This article originally appeared on VICE Alps
In 1982, Zurich-based photographer Barbara Davatz photographed 12 couples. Six (1988), 15 (1997) and 32 years later (2014) she did the same, with the same people – only every time some of her subjects had formed new relationships. The resulting series, As Time Goes By, is a long-term study of interpersonal relationships, age and also style.
As Time Goes By is currently on display at the Fotostiftung Winterthur in Zurich so I got in touch with Davatz to chat about her life's work.
VICE: How did you come up with the idea for this project?
Barbara Davatz: Back then, Zurich was bubbling. Young people were fighting for their space, which resulted in the Zurich riots. I didn't join the movement actively, as I was very busy with my work, but I felt very sympathetic to that cause and towards the people who were pushing for it. I also appreciated their creativity in sprayed façades, posters, print material, newspapers and slogans.
This work isn't a direct result of what was happening in Switzerland at the time, but it is indirectly connected. Originally, I wanted to focus on the statement people make with their appearance – you can use the word "styling", though I don't really like it. The way we present ourselves, our clothes, haircuts and accessories say something, about us and about how we see the world. When people pair up, you see that statement become twice as strong. That's what fascinated me.
How did you find your subjects?
It all started with Kurt and Nicola. They're friends of mine. I found they looked fascinating together. Both had a blond crew cut and almost always wore black from head to toe. Their clothes were homemade or second-hand – just great. They were my inspiration to make portraits of people who communicate a world view – a lifestyle, through their appearance as a pair. So I started looking for more couples who did the same with their looks.
How did you choose them?
The main criterion was that they should all have an unusual and interesting look – so much in terms of their build and face, but also their clothes. They shouldn't follow mainstream fashion, since they should have a "message" that was being strengthened through duplication. Take for example Beni and Andi, two of the "Bewegler" [the people who took part in the Zurich riots]. Their torn clothes were a conscious statement against the "establishment". That was the message they conveyed when they walked down the street.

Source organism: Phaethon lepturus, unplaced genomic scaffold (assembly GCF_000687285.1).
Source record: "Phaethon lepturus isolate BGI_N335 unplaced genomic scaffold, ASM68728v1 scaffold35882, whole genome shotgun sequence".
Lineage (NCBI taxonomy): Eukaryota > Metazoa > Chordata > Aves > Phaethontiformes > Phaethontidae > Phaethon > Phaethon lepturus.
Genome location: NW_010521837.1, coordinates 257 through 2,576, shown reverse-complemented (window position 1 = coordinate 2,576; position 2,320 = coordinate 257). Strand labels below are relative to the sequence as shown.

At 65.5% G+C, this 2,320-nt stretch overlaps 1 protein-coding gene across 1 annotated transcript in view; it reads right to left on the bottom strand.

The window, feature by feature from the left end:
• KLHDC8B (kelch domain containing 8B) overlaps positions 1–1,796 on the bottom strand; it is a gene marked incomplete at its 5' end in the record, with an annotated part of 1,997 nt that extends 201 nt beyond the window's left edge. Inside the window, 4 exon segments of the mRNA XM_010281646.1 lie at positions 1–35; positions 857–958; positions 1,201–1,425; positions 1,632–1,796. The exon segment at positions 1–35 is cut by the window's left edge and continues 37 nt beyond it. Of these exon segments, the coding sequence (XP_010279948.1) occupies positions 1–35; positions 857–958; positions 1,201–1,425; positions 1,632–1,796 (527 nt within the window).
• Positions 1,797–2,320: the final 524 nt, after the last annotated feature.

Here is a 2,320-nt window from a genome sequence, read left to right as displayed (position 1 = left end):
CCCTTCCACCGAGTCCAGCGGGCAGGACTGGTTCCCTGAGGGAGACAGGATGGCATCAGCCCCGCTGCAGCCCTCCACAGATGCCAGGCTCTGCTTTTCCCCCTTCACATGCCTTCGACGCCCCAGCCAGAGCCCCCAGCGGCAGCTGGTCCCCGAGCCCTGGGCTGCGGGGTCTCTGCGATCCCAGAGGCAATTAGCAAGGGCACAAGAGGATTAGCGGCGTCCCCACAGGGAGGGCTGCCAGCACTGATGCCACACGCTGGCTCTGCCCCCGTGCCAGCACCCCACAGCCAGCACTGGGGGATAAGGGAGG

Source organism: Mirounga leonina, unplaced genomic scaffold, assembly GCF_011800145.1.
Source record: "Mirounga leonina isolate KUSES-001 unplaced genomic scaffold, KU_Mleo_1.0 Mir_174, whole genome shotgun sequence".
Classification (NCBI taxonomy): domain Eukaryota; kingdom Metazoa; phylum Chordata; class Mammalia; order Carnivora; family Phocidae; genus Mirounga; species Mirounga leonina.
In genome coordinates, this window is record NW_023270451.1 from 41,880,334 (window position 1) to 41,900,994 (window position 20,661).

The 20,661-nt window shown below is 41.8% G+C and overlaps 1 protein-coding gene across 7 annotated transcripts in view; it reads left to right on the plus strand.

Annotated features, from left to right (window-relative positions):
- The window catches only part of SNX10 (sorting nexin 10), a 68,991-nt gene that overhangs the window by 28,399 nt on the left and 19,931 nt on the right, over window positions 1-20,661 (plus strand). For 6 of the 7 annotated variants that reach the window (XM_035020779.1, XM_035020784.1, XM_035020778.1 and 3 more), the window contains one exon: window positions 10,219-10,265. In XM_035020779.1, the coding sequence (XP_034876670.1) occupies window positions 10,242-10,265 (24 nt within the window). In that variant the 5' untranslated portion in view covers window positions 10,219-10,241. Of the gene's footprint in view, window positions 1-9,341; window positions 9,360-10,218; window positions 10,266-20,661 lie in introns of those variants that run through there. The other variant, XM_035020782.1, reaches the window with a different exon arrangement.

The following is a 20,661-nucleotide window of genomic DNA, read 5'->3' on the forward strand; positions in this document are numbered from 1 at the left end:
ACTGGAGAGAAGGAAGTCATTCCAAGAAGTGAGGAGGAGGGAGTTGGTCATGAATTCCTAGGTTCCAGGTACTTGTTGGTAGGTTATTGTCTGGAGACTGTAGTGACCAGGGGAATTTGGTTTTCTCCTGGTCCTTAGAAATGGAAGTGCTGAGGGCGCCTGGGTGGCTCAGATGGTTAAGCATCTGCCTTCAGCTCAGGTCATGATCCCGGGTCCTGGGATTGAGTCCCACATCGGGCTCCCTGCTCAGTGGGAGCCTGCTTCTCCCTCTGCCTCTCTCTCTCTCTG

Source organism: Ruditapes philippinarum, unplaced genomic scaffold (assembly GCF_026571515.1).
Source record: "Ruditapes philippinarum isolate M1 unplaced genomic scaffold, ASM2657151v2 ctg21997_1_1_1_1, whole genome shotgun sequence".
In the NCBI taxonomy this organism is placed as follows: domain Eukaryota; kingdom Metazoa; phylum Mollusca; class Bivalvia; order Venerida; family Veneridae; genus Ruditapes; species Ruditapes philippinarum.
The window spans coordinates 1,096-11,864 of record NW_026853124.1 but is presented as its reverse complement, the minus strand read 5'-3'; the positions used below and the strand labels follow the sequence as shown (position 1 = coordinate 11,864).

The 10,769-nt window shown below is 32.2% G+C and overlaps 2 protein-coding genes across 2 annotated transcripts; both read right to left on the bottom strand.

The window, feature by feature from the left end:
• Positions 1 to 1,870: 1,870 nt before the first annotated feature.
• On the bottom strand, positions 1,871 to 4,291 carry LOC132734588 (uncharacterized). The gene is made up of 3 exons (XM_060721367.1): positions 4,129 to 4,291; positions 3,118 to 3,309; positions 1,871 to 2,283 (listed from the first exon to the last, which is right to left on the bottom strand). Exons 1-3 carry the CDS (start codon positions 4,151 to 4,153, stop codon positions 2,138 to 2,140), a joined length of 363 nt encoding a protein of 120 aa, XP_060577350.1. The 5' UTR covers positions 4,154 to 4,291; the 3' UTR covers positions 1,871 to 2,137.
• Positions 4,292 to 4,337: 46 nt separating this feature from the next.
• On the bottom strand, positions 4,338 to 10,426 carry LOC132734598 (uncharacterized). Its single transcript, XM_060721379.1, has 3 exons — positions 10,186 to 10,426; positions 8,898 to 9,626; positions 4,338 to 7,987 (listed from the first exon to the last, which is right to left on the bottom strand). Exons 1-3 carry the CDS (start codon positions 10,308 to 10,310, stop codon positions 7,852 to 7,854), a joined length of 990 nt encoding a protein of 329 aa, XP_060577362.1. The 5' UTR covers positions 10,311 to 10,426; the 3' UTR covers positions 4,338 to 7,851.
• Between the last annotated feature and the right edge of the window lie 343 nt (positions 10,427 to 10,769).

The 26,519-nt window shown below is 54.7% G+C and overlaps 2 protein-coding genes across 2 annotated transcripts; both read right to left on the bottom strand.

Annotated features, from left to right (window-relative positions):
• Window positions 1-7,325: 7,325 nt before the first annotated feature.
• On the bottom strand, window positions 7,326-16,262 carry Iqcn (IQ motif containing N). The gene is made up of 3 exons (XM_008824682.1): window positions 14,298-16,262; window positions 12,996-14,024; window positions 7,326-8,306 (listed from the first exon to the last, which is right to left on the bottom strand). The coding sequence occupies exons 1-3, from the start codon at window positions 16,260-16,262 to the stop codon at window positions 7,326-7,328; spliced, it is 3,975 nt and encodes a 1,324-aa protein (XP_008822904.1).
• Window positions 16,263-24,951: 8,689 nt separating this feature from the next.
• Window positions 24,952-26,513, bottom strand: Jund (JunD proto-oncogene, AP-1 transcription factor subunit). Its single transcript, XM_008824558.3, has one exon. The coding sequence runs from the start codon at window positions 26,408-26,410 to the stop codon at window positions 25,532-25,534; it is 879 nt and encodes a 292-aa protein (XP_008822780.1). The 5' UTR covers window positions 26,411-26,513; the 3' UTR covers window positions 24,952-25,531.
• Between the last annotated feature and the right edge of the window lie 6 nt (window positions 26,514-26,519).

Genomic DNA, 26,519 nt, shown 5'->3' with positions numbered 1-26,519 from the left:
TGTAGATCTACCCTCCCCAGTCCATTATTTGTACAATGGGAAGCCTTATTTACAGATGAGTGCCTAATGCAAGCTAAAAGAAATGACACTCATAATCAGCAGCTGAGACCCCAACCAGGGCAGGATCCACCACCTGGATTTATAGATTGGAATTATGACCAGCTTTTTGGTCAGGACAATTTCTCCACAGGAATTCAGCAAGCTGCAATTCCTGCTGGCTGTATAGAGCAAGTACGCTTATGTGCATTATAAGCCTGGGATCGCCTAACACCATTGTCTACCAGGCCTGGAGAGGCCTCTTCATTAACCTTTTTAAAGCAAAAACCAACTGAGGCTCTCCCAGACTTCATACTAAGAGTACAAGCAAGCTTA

And how did you come to photograph Beni and Andi?
We were all standing in a long queue at a grocer's in Seefeld. One of them was wearing a fabric coat, the other a leather coat with the lining hanging out, and a torn jumper. I remember that Beni's green jumper was fixed with red wool. I had a little time to observe them and thought, "These two would be great." So I gathered my confidence and said: "Hey you two! I'm a photographer working on a series of portraits – would you consider being photographed for it?"
They were quite sceptical at first – after all, I'm twenty years older than them. But they invited me to their flat two days later and we had a sort of interview. There was coffee and I showed them my portfolio. The chemistry was just right, and shortly afterwards we took this wonderful double-portrait. One of my favourite pictures to this day.
Was it always your plan to photograph people over such a long period of time? Not necessarily. I was a professional photographer and was really busy – my art was more of a sideline thing. One day, Nikolaus Wyss and Walter Keller came by my studio looking for photographs to publish in their magazine, Der Alltag.
Walter looked at the portraits and said: "If you ever want to expand this series, I would definitely publish it in the magazine." I had thought about continuing before but my work left little free time. The interest those two showed and the idea that the pictures wouldn't just be landing in my archive were incredibly motivating. I got to work immediately and 15 new photographs came into being.
Didn't the voyeuristic component of the project increase over time?
Yes, there's undoubtedly an element of voyeurism to the project. It's a conceptual portrait series; people are just who they are and look at the camera. And of course the ageing process is so evident that it's hard for the series to not feel intimate.
How has your relationship with your subjects changed over time?
Over time, I got to know a lot about their lives of my subjects. Whenever we set a date to meet up, we first had long phone conversations to catch up. And every time I would think, "Wow, how funny life is. All these things have happened since the last time I spoke to this person."
My subjects have become a kind of family to me, but they probably mean more to me than I do to them. Over the years, every time I heard news of them, each time I would spot something in the newspaper – say one of them made a film or an exhibition or won a design prize – I would collect the articles, invitations, tickets or the reviews. I keep an archive of what these people have done and experienced, like a proud mother. In many ways, this series is not about the times these people ended up in front of my lens but about the times in between.
Barbara Davatz – As Time Goes By, 1972 to 2014 is on show at the Fotostiftung Winterthur in Zurich from the 27th of February to the 16th of May 2016.
Scroll down for more pictures.